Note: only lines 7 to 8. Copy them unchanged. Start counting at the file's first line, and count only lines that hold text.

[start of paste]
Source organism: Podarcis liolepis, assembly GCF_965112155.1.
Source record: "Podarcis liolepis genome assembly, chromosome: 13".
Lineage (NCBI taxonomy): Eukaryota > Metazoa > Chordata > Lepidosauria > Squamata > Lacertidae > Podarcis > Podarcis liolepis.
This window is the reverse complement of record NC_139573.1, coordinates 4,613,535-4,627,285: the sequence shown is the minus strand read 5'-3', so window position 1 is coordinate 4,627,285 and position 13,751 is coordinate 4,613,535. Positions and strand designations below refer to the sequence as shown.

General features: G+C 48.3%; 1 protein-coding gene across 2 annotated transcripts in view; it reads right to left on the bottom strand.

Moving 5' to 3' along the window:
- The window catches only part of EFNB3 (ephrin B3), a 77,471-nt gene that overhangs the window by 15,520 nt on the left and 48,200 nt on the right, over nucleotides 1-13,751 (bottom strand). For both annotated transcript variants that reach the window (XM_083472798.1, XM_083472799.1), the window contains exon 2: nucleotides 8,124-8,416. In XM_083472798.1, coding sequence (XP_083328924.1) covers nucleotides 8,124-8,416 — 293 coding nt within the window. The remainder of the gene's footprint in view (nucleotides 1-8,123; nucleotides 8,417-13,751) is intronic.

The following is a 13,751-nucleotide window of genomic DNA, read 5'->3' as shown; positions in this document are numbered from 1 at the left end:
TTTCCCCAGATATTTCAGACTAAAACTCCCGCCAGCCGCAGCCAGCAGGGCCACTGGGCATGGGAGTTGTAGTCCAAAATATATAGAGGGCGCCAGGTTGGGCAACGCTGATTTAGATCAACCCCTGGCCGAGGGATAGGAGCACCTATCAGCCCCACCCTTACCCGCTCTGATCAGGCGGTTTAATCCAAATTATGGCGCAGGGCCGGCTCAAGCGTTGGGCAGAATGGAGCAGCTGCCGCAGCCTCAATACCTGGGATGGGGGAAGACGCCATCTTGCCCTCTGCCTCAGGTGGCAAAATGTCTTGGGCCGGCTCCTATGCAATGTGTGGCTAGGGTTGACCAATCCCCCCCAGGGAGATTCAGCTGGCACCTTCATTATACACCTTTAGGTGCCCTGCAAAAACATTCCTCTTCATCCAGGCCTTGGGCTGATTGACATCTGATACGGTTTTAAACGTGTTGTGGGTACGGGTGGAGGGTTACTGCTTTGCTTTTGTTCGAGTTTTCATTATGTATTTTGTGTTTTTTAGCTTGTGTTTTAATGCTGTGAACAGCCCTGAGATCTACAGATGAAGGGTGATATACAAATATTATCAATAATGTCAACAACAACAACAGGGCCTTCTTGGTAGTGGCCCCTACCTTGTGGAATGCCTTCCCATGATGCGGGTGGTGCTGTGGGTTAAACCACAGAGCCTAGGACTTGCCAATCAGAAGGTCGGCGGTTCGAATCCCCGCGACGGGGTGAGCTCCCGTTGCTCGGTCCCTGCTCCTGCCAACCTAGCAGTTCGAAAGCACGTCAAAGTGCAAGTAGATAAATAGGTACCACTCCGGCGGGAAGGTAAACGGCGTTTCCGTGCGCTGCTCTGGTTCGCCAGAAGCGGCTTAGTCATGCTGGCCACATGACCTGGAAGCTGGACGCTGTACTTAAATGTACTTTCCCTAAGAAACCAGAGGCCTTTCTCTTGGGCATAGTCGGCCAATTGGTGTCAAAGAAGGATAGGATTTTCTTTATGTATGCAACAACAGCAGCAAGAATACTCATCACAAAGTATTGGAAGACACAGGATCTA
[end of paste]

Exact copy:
- The window catches only part of EFNB3 (ephrin B3), a 77,471-nt gene that overhangs the window by 15,520 nt on the left and 48,200 nt on the right, over nucleotides 1-13,751 (bottom strand). For both annotated transcript variants that reach the window (XM_083472798.1, XM_083472799.1), the window contains exon 2: nucleotides 8,124-8,416. In XM_083472798.1, coding sequence (XP_083328924.1) covers nucleotides 8,124-8,416 — 293 coding nt within the window. The remainder of the gene's footprint in view (nucleotides 1-8,123; nucleotides 8,417-13,751) is intronic.

The following is a 13,751-nucleotide window of genomic DNA, read 5'->3' as shown; positions in this document are numbered from 1 at the left end: